Child with facemask. Graphic: Pixabay/Pedro Wroclaw Child with facemask. Graphic: Pixabay/Pedro Wroclaw

Children will not be returning to normal schooling this week, explains NEU executive member Philipa Harvey 

On Sunday 10 May the government announced that schools would open more widely from 1 June. They would now be open to Reception (four year olds) and Year 1 (five year olds) and it was also expected that Year 6 (ten year olds) should return. On the following day Monday, Nursery was added to the list.

This gave primary schools fifteen working days to plan for how to manage this reopening to ensure the safety of the children and their staff.

They had been given a date, then they were given plans and then they were told how to do this safely but without being told it was in fact safe because no evidence was provided.

Primary schools were then sent guidance on how to make their schools safe. Any planning that they may have been doing had to be significantly readjusted because there had been no indication that the youngest children would be the first to be invited back. And it is clear that these children are going to find social distancing very difficult if not impossible.

So what will the children be returning to? What is it so important that they get back to?

It will not be school like they know it. Schools have been putting plans into place with safety first and so they may be able to manage social distancing, but will they be able to manage the nurture of young children? 

It will not be the familiar and the comforting. Firstly there is a good chance they will not be returning to their own teacher or teaching assistant as in many schools up to half the staff are not in a position to return to work. They will not be returning to their friends.

Again only a third of children are returning to school and it is possible they may not be placed in the same bubble for a number of different reasons. A bubble of the same children and adults situated in the same location for the duration of the time children are in school to minimise contact, therefore reducing risk of transmission.


They may not be returning to their own classroom if the schools needs to relocate children to a different room to ensure they are in the best space and to ensure they are creating a small enough bubble. In fact the children may not even be entering the school through their normal entrance and they won’t even be able to say goodbye to their parents or carers in the normal way as they will not be allowed in to the building or within two metres of the staff.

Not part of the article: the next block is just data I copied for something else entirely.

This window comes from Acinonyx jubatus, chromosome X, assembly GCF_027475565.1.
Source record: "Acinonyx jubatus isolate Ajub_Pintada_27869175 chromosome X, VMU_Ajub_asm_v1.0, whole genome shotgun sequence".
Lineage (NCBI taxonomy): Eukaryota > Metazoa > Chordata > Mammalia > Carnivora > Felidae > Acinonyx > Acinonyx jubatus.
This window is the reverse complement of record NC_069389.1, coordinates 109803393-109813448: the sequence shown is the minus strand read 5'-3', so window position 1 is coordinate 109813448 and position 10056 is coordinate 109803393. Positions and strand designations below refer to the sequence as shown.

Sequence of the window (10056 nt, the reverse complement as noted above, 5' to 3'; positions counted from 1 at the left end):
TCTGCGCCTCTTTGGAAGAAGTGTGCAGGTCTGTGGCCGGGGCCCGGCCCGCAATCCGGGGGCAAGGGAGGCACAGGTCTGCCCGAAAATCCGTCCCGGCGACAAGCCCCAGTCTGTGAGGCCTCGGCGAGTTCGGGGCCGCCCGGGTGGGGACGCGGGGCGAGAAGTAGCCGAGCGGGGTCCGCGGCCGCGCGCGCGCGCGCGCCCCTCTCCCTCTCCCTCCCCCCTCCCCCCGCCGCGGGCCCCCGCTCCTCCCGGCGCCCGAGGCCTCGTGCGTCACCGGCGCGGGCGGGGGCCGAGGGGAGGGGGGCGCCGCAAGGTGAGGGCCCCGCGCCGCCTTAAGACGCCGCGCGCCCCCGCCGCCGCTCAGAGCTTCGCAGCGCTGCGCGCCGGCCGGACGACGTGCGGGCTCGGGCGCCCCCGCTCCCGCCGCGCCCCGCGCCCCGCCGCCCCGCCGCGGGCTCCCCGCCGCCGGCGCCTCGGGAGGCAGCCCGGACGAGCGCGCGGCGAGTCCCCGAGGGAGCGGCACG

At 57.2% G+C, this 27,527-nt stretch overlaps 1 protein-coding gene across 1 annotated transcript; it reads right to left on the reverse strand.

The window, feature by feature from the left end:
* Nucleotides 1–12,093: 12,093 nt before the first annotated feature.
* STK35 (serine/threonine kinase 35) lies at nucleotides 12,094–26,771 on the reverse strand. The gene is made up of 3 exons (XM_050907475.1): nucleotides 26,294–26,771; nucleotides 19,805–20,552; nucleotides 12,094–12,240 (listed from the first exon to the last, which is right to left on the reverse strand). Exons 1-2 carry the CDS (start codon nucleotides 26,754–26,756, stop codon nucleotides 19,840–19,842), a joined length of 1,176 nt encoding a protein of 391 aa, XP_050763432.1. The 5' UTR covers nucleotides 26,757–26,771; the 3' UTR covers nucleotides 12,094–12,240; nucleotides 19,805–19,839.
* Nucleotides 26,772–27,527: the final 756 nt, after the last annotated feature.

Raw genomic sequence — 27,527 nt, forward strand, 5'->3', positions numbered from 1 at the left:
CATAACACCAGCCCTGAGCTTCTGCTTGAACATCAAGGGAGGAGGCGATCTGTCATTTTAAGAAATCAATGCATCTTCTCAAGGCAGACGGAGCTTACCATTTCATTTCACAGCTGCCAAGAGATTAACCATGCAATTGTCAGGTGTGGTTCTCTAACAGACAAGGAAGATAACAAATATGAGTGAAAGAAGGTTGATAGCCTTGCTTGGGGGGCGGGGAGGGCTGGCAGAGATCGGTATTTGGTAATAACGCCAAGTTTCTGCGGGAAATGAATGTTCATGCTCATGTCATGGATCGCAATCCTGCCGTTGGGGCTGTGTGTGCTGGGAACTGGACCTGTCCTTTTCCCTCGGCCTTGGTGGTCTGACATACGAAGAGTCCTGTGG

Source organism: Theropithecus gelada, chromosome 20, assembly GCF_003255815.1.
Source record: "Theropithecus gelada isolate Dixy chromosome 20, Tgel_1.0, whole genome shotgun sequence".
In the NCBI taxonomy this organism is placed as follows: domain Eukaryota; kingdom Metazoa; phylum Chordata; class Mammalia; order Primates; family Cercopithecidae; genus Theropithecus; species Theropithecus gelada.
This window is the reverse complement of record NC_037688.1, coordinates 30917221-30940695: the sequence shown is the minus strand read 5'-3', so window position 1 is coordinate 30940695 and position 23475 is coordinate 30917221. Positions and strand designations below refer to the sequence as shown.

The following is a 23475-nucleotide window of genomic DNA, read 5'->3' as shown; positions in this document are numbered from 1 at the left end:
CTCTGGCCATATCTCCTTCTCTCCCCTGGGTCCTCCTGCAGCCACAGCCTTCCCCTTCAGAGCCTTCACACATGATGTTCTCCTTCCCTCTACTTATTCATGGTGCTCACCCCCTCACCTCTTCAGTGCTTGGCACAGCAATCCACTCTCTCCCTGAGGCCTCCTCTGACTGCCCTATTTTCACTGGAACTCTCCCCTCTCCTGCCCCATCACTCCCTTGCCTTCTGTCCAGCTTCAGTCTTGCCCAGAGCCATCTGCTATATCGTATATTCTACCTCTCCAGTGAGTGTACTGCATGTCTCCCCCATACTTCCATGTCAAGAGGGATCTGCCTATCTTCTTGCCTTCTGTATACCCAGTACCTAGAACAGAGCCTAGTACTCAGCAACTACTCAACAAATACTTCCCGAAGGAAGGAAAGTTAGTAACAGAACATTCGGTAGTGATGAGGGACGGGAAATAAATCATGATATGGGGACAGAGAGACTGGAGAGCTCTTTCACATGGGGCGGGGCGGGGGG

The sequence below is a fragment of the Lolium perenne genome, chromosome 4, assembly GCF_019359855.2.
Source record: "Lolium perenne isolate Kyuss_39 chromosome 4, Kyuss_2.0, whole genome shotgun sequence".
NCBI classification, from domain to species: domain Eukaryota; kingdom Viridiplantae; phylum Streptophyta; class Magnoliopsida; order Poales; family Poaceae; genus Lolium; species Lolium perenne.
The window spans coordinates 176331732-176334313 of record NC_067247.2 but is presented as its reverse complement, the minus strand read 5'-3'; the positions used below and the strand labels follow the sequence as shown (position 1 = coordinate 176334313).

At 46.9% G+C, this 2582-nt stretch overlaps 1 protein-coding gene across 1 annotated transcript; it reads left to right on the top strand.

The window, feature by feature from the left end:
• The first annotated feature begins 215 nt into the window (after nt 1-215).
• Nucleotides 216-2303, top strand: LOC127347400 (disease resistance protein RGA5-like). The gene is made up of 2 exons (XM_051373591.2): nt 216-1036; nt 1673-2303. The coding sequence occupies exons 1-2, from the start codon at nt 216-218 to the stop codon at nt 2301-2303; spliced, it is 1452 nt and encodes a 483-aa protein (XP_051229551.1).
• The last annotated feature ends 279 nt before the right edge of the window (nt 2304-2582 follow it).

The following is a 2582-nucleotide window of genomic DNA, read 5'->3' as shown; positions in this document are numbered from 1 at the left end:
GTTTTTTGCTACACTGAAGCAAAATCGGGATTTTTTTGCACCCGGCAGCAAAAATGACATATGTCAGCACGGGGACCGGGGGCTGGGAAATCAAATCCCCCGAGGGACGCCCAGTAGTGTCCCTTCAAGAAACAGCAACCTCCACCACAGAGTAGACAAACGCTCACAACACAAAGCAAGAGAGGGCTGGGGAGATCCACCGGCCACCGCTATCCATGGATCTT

Not a great start to the day for a child who may be anxious or traumatised by what has been happening over the past few weeks as they are left with a new teacher from a distance. Now I am sure most schools will do everything they can to ensure there is some familiarity but you can see how difficult this will be.

Once at school all but the very youngest children are likely to need to stay in their own seats, with their own equipment and very strict rules about any movement from that seat. They will not be able to interact with their classmates to collaborate in their learning as we so often do in primary classrooms. The teacher or teaching assistant will not be able to go over to them to show them what to do, to demonstrate to comfort to encourage to provide individual learning. There will be instruction from the front of the room. No opportunity to talk to your partner or work with a friend or complete some group work. Read any primary school ethos statement and it will include statements about working together, collaboration and sharing.

The room they return to will also look different, there will be no soft toys or furnishing, no jigsaws or construction materials – how can you deep clean the Lego every day? Children will not get their books marked individually and they will not be able to go into book corners and choose a book to take home to share. In fact sharing is not going to be a feature of primary classes for a while.

The children are going to find a very different environment when they return. Teachers will do their very best to make it exciting, fun and interesting. They will be performing at their very best but they will also be returning to an environment that is alien to them. They will also be in a bubble.

There will be no opportunity to rush into each other’s classrooms at break and lunchtime to check how their day is going, revise their plans and share their experiences, help each other out with any advice and support, this will have to be done by email or phone. Staff will be isolated in their bubble, fully responsible for the children they are ‘teaching’ and even at the end of the day they will just have to go home – no time together to evaluate their day, laugh, cry and prepare for the next day as a team which is such an important element of any primary school.


This isolation will come on top of the trauma and mental health issues they may be dealing with on their return to ‘teaching’ at school after working from home or working on the rota for the past 8 weeks.

So as children and their families prepare to return to school it is important that they know what it is they are returning to. It is not back to normal, it is not education as normal, it is certainly not teaching as normal. It will not be the education that Boris Johnson says is “crucial for their welfare, their health, for their long term future and for social justice”.

Teachers are known for making the best of a bad job but we have not been trained for this one.  We should not be held responsible for the mental wellbeing of the children returning to us and we should not be held responsible for their safety. What we are being asked to do stops us doing our job which is actually to teach.

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